Flying doctors’ complete more than 600 missions in first six months
27 November 2015
Consultants on board Wales Air Ambulance Charity flights have given
vital treatment to more than 600 people over the last six months.
Since joining air ambulance flights in April, senior doctors have
provided pioneering emergency medical care across Wales, including
treatment usually only available in hospitals.
Missions included carrying out surgical procedures at the roadside,
21 blood and blood product transfusions and 82 emergency anaesthetics.
More than a third of emergency calls were to treat either heart
attacks or patients in cardiac arrest (38 per cent), and one in five
missions were to care for patients involved in road traffic collisions.
The doctors joined Wales Air Ambulance Charity flights in April as
part of an enhanced emergency care service developed in partnership with
NHS Wales, the Welsh Government, and the Welsh Blood Service.
As well as adding consultants to flights, the enhanced service also
introduced pioneering equipment and treatments developed from armed
forces emergency medical care.
This included being among the first civilian services in Europe to
carry three separate blood products, allowing the critical care team to
provide blood transfusions at the scene of an emergency.
The consultants are joined on missions by critical care practitioners
– advanced medics that received specialist training to join the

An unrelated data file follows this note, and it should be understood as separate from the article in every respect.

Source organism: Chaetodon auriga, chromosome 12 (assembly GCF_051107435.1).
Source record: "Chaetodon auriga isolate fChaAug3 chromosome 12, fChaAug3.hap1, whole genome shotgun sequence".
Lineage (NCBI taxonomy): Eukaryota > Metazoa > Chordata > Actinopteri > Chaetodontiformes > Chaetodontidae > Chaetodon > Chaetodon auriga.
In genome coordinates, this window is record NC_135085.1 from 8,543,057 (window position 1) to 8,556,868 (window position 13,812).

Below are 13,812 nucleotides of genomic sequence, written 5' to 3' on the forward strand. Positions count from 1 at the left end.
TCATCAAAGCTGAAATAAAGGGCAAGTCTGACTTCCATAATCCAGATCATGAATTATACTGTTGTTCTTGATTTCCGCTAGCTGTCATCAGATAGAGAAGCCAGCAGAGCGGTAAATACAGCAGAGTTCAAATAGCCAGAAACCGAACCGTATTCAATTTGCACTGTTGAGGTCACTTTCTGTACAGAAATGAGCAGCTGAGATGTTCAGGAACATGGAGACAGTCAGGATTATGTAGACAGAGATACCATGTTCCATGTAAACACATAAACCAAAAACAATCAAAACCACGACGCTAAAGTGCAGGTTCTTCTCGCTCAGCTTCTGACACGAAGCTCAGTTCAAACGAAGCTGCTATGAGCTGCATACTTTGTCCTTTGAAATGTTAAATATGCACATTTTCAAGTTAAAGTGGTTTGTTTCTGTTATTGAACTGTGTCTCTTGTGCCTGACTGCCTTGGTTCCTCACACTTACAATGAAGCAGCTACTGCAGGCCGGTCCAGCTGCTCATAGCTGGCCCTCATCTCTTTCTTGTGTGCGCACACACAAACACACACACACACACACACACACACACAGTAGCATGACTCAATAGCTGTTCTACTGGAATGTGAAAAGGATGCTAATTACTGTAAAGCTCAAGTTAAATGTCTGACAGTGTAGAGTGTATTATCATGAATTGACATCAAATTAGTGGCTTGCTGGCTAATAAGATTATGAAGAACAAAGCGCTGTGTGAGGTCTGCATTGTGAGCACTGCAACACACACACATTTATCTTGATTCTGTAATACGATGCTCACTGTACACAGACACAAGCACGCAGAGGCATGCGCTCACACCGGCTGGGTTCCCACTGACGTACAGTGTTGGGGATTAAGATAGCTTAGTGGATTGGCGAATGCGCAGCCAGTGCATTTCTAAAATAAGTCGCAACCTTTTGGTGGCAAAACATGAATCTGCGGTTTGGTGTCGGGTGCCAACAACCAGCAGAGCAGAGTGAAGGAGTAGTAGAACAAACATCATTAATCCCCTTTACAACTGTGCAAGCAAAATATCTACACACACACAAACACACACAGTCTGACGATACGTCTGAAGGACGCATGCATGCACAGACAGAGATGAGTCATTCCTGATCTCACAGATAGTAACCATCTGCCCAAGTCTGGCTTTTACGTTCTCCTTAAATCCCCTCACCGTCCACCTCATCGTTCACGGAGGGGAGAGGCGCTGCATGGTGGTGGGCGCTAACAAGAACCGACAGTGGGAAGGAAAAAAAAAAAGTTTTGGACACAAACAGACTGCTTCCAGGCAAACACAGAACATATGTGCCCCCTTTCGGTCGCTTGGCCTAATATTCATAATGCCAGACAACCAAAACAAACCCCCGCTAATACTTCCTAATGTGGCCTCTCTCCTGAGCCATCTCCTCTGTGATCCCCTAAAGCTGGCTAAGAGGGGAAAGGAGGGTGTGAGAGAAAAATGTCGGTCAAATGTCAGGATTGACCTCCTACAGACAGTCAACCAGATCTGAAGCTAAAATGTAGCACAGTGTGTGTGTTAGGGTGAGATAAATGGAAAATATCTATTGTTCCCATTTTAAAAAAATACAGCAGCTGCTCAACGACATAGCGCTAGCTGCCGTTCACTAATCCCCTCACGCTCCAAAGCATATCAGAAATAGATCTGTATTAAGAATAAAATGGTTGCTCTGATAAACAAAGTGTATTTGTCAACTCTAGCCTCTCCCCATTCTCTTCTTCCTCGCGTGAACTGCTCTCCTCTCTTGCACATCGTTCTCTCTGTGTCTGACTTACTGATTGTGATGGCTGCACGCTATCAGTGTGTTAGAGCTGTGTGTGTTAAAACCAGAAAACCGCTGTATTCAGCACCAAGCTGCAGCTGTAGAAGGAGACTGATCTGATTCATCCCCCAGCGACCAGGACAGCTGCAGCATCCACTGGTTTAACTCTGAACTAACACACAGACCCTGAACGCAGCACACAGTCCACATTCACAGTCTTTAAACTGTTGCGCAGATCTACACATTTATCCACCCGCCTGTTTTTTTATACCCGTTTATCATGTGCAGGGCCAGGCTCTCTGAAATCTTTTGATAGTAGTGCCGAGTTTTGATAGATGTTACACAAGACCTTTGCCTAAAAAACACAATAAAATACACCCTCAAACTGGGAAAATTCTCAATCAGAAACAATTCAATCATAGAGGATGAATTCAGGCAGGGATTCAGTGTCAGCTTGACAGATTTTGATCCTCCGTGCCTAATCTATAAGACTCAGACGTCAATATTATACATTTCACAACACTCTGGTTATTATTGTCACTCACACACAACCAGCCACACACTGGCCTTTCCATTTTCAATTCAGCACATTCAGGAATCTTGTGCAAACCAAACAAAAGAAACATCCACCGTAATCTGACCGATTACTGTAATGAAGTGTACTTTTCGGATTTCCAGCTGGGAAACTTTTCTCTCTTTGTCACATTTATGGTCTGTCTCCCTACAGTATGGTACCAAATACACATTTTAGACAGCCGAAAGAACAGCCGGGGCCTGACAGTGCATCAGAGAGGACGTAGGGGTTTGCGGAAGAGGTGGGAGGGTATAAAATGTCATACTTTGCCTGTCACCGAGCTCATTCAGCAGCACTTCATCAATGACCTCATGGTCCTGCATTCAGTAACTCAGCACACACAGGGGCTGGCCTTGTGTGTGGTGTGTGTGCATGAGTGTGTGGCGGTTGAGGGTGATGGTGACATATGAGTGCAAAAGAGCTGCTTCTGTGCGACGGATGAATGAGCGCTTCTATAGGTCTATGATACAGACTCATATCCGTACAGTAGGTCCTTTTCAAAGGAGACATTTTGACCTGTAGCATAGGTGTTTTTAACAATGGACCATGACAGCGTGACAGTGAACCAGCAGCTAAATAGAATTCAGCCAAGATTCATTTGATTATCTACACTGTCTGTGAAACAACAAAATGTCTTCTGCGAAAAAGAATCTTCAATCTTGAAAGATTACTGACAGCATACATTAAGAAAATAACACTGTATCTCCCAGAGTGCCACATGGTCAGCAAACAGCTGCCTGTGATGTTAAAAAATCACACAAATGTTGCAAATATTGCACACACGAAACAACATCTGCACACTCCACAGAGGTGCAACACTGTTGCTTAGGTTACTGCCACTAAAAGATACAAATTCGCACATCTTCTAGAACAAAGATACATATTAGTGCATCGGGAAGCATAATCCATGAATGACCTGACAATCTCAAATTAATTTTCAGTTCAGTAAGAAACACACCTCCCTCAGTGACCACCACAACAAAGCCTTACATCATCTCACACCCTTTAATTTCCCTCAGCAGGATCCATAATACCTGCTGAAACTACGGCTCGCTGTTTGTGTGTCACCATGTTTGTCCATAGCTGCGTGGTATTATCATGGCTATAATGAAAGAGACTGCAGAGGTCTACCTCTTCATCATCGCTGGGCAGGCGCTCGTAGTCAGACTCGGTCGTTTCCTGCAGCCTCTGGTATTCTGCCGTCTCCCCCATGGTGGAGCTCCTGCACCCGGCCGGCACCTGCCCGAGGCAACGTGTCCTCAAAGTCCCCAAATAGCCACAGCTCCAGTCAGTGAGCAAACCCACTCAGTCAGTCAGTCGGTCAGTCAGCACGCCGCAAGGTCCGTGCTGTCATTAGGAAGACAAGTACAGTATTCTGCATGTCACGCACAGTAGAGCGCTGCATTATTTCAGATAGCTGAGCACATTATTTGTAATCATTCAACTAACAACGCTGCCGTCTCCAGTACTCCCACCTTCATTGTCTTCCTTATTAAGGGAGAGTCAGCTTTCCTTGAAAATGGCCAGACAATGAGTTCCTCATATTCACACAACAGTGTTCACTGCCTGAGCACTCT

Nineteen critical care consultants and twelve critical care
practitioners (CCPs) are now flying with the Wales Air Ambulance across
Dr Ami Jones, a lead consultant specializing in anaesthesia and
intensive care medicine, is one of the flying doctors working on the air
ambulance’s South Wales helicopter.
Dr Jones said: “It’s been a fantastic year, and I’ve no doubt that
there are people living in Wales today that wouldn’t be here had it not
been for the care we’ve provided.
“There have been some incredible cases where the availability of
doctors at the scene of an incident has saved people’s lives, and the
addition of blood products has been particularly important.
“Recently we were required to administer blood products at two
separate incidents in one day, which is really unusual. Thanks to having
quick access to a supply of replacement blood products, we were able to
treat both patients and get them to hospital for the specialist care
“The ability to reach a patient in 20 or 30 minutes and provide
lifesaving treatment gives them a much better chance of survival. It’s
been a busy first six months, but we’re all really enjoying the
Wales Air Ambulance Charity CEO Angela Hughes said: “The availability
of doctors on board Wales Air Ambulance flights has undoubtedly saved
lives across Wales.
“In about half of the cases attended, the team delivered skills and
treatments not routinely available outside of hospital in Wales, saving
time and saving lives.
“The new rapid response vehicles have been an additional benefit,
when we need to reach patients during adverse weather or after dark.”
She added: “This is an exciting time for pre-hospital care in Wales.
The development of our new airbase in Carmarthenshire will be yet
another step in building our air ambulance operation, giving our doctors
the latest technology and facilities to carry out their missions.
“We couldn’t do this without the incredible generosity of our supporters.”
The Welsh Government is providing £2.868m from 2015-16 to support the
enhanced service. The Wales Air Ambulance continues to rely entirely on
charitable donations to raise the £6m required each year to keep the
air ambulances flying.